|myCNN | Video | Audio | Headline News Brief | Free E-mail | Feedback||
Nicotine therapy promising for neurological disorders
(WebMD) -- Just when nicotine's status as the reviled addictive ingredient in tobacco seemed secure, it may turn out to have a saving grace after all.
New research, presented Monday at the annual meeting of the American Association for the Advancement of Science in Washington, D.C., adds to the growing evidence that nicotine may help to improve both motor and mental function in patients suffering from Alzheimer's and Parkinson's diseases, attention deficit hyperactivity disorder and Tourette's syndrome.
The substance may do this by regulating acetylcholine and dopamine -- two chemicals that play crucial roles in a range of neurological and behavioral disorders. For example, Alzheimer's patients appear to lack sufficient amounts of acetylcholine and Parkinson's patients are short on dopamine.
Research data showing that smokers have a lower risk than non-smokers of developing Parkinson's and certain other diseases began sparking scientists' interest in nicotine about a decade ago. In recent years, several pharmaceutical companies -- as well as a couple of tobacco companies -- began seriously to study nicotine as a therapeutic drug.
But scientists are very careful to emphasize that this field of research is in no way intended to promote smoking. The health hazards that smoking poses, they say, would overshadow any potential benefit of nicotine. "No one would ever argue that somebody should take up smoking to prevent Parkinson's," said Dr. Paul Newhouse, director of the Clinical Neuroscience Research Unit at the University of Vermont College of Medicine. "That would be silly."
Instead of cigarettes, researchers used the over-the-counter nicotine gum and patches meant to help smokers kick the habit. In a pilot study to be published within the next few months, Newhouse gave 15 patients with Parkinson's disease varying doses of nicotine using these patches. (Researchers also gave the patients intravenous doses separately for comparison). Typical symptoms of Parkinson's disease include tremors and difficulty moving or maintaining posture, and many patients go on to develop dementia.
The degree of motor and cognitive improvement ranged from "very small" to "dramatic," varying from patient to patient, Newhouse said at a news briefing. Some patients were so pleased with the results that they continued to use the patches on their own, long after the study was over.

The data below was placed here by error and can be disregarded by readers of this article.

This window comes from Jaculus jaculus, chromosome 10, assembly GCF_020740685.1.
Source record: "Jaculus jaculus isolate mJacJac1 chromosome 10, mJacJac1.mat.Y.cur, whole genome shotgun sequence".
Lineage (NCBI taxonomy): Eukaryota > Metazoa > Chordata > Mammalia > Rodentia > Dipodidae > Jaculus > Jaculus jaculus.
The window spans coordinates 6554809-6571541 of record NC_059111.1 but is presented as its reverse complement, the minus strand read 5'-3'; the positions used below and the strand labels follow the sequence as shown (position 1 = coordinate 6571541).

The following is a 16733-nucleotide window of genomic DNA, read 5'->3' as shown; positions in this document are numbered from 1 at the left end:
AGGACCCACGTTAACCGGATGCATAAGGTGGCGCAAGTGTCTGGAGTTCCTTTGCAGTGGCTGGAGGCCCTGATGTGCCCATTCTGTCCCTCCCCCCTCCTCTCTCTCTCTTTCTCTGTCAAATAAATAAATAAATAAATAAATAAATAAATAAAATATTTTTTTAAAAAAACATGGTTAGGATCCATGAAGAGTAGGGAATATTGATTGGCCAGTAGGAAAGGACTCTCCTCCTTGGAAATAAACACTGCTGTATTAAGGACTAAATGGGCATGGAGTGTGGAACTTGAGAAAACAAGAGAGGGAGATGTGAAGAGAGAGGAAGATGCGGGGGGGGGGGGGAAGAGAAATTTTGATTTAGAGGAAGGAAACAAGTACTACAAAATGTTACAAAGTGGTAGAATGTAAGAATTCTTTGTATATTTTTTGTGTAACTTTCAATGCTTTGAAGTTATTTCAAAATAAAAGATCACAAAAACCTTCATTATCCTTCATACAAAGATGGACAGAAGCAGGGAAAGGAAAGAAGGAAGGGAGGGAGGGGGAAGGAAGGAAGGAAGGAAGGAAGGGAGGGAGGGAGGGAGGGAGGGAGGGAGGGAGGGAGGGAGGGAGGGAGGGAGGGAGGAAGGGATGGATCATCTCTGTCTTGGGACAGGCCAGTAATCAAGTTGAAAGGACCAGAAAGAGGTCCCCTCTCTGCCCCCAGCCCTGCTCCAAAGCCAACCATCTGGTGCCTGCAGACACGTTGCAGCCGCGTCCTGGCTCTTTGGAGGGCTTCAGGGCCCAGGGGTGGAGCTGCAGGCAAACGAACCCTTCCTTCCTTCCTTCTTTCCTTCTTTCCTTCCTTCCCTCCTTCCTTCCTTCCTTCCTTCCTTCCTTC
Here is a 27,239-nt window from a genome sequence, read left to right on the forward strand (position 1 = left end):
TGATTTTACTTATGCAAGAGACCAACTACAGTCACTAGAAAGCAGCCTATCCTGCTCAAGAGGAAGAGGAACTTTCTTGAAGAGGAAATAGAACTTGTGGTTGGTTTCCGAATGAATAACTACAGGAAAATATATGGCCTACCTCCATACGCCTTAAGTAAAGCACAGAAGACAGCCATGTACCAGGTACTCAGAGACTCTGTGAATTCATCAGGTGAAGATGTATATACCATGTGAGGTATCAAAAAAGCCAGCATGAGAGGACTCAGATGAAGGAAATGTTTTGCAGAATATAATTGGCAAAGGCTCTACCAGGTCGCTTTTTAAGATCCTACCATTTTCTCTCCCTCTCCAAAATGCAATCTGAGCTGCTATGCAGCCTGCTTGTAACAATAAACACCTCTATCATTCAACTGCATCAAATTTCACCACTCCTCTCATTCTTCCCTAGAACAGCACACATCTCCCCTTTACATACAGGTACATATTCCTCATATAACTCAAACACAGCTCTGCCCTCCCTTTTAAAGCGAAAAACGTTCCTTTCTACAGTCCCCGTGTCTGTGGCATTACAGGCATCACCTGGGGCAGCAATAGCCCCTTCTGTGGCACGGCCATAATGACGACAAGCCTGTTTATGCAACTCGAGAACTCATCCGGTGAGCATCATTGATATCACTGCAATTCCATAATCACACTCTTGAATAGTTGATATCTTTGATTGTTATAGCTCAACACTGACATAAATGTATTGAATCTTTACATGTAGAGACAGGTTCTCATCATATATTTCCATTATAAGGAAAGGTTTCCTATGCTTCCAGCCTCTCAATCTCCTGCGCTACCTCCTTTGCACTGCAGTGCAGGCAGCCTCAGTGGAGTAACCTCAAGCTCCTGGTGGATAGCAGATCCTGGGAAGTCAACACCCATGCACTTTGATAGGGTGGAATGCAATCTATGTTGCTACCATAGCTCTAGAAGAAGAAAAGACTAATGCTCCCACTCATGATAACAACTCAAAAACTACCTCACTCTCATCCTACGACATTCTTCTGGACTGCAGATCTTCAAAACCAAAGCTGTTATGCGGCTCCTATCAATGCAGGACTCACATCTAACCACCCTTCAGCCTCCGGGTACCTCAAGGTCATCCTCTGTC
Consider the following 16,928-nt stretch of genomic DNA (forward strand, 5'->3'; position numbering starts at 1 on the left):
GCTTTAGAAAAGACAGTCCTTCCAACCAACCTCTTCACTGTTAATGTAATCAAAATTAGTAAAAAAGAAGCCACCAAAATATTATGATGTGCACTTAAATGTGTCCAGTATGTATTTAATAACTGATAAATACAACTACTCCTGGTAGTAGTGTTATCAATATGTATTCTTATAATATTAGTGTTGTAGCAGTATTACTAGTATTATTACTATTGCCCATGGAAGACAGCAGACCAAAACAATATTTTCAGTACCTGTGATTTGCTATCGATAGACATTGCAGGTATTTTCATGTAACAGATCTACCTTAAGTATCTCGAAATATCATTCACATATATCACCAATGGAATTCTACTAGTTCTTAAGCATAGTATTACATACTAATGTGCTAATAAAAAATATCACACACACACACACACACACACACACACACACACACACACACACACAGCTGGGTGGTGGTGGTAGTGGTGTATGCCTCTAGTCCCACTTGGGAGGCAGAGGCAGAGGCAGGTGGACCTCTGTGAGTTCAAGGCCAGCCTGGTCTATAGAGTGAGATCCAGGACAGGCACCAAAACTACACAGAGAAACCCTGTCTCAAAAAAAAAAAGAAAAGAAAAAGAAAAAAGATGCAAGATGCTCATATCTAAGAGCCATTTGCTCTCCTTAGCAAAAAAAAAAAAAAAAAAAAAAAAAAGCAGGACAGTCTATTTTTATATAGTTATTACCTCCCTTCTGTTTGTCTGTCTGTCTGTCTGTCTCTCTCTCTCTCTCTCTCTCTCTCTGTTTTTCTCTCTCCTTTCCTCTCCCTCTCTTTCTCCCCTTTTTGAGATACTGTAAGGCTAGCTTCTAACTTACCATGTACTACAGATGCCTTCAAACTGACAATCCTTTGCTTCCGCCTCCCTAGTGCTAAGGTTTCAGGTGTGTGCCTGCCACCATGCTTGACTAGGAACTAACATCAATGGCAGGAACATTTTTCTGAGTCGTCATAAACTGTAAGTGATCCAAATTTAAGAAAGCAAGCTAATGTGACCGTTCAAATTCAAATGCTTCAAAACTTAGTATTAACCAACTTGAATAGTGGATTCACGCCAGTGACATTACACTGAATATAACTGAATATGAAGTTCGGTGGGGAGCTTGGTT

While the results have been encouraging, Newhouse said it is still too early to begin recommending nicotine treatment for Parkinson's disease. "We don't know what its safety profile would be over the long haul for this kind of a patient," he said. "I think it would be a bit rash to suggest that people should go out and buy these patches without significantly more (research)."
The researchers acknowledged that to date most of the studies on nicotine's possible beneficial uses as a drug have been small. But a larger double-blind trial involving 70 children with Tourette's syndrome may add credibility. Conducted by Paul Sanberg, Ph.D., professor and chair of neuroscience at the University of South Florida, researchers treated children with nicotine patches in addition to reduced doses of the more-standard treatment Haldol, an anti-psychotic drug also used to treat schizophrenia.
Sanberg said the findings -- which have not yet been published -- corroborate earlier studies in which nicotine subdued the muscular and vocal tics caused by the disorder.
Despite results that are beginning to offer hope to the hundreds of thousands of Americans with neurological disorders, nicotine therapy is far from perfect.
"It's not a very pleasant drug to take, " Newhouse said. "It produces lots of side effects."
These include nausea, muscle cramps and an increased heart rate, caused by nicotine acting on the 1,000 or more nicotine receptors located throughout the body, said Phyllis Pugh, Ph.D., a nicotine researcher at the Medical College of Ohio. The trick, she said, is to bypass these receptors while targeting the five or six major nicotinic receptors in the brain, which may be regulating the specific disorder being treated.
That goal is why many researchers are turning to nicotine-like compounds rather than nicotine itself, said Seth Moskowitz, a spokesman for the R.J. Reynolds Tobacco Company, which spun off a subsidiary called Targacept three years ago to focus on developing medications that can mimic nicotine's beneficial effects.
Separately, Newhouse has been working on one such nicotine mimic, called ABT-418, which has shown some promise in Alzheimer's patients. Sanberg said mecamylamine, an older medication originally approved to treat high blood pressure, may also prove effective for Tourette's syndrome because it has been found to act on nicotine receptors.
"Nicotine is not going to turn out to be a drug that's very useful in the long run," said Newhouse. Nicotine will only be used until researchers develop effective substitutes.
© 2000 Healtheon/WebMD. All rights reserved.
RELATEDS AT :
American Association for the Advancement of Science
|Back to the top||
© 2001 Cable News Network. All Rights Reserved.|
Terms under which this service is provided to you.
Read our privacy guidelines.